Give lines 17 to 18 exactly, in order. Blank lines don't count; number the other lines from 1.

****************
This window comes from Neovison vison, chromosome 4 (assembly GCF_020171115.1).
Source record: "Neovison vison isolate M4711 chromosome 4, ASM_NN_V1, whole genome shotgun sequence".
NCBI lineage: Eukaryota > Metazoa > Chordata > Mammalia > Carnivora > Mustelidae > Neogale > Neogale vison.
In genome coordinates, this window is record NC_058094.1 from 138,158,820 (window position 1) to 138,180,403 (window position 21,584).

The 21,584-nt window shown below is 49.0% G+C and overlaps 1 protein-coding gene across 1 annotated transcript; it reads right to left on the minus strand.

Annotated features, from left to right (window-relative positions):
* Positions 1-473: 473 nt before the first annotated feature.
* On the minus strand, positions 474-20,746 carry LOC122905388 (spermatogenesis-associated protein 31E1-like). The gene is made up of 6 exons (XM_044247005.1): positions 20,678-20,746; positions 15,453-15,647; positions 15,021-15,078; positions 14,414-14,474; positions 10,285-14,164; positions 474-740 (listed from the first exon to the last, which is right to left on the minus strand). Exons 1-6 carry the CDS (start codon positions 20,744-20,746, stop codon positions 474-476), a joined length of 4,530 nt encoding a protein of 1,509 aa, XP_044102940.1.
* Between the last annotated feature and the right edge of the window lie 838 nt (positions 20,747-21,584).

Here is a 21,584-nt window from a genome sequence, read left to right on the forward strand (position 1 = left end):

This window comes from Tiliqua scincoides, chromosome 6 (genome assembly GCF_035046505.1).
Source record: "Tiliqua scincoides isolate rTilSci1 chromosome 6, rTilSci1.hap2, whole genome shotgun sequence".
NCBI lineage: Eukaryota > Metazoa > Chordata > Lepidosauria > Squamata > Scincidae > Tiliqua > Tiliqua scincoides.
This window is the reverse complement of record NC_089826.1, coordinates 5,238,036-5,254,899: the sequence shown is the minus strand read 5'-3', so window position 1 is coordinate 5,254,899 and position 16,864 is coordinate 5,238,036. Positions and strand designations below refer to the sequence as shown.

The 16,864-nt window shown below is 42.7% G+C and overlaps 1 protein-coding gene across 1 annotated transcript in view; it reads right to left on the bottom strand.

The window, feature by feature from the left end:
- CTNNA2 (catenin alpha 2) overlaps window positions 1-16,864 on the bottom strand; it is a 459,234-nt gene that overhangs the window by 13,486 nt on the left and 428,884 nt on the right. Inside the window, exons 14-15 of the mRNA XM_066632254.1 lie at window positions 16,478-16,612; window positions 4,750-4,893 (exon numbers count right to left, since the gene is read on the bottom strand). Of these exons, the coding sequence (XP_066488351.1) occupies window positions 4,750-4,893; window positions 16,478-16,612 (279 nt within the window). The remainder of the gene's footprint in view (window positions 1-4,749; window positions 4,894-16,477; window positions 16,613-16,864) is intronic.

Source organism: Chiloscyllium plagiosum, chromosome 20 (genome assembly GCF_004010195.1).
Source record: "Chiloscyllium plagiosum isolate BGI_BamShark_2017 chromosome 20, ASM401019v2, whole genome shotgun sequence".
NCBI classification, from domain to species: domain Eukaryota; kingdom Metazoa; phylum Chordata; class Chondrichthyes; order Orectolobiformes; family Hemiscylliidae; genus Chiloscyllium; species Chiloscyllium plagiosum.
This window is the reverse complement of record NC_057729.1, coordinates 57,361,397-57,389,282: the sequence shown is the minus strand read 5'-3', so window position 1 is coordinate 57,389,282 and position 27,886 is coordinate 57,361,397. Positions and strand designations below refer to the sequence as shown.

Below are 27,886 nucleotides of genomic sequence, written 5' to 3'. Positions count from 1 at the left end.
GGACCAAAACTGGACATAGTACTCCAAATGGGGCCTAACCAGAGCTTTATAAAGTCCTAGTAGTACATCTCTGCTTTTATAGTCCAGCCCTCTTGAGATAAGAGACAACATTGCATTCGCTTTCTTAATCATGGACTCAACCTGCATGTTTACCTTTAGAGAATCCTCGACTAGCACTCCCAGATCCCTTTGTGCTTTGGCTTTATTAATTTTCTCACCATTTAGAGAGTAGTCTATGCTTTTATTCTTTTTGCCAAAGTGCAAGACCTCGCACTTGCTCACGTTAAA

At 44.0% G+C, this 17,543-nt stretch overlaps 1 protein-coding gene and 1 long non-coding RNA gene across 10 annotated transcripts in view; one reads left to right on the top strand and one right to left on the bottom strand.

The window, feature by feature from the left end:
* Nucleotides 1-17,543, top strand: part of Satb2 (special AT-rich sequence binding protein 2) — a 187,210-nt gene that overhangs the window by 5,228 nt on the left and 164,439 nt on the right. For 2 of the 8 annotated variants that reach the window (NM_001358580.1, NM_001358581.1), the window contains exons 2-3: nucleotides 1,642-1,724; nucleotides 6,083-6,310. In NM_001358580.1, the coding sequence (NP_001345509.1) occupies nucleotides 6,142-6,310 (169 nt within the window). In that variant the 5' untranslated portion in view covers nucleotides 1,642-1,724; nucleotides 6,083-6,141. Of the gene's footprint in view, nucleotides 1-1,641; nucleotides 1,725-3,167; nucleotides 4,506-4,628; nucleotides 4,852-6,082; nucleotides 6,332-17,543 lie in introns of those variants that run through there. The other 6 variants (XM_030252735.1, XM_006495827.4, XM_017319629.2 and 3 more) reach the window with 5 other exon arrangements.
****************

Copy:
- CTNNA2 (catenin alpha 2) overlaps window positions 1-16,864 on the bottom strand; it is a 459,234-nt gene that overhangs the window by 13,486 nt on the left and 428,884 nt on the right. Inside the window, exons 14-15 of the mRNA XM_066632254.1 lie at window positions 16,478-16,612; window positions 4,750-4,893 (exon numbers count right to left, since the gene is read on the bottom strand). Of these exons, the coding sequence (XP_066488351.1) occupies window positions 4,750-4,893; window positions 16,478-16,612 (279 nt within the window). The remainder of the gene's footprint in view (window positions 1-4,749; window positions 4,894-16,477; window positions 16,613-16,864) is intronic.

Source organism: Chiloscyllium plagiosum, chromosome 20 (genome assembly GCF_004010195.1).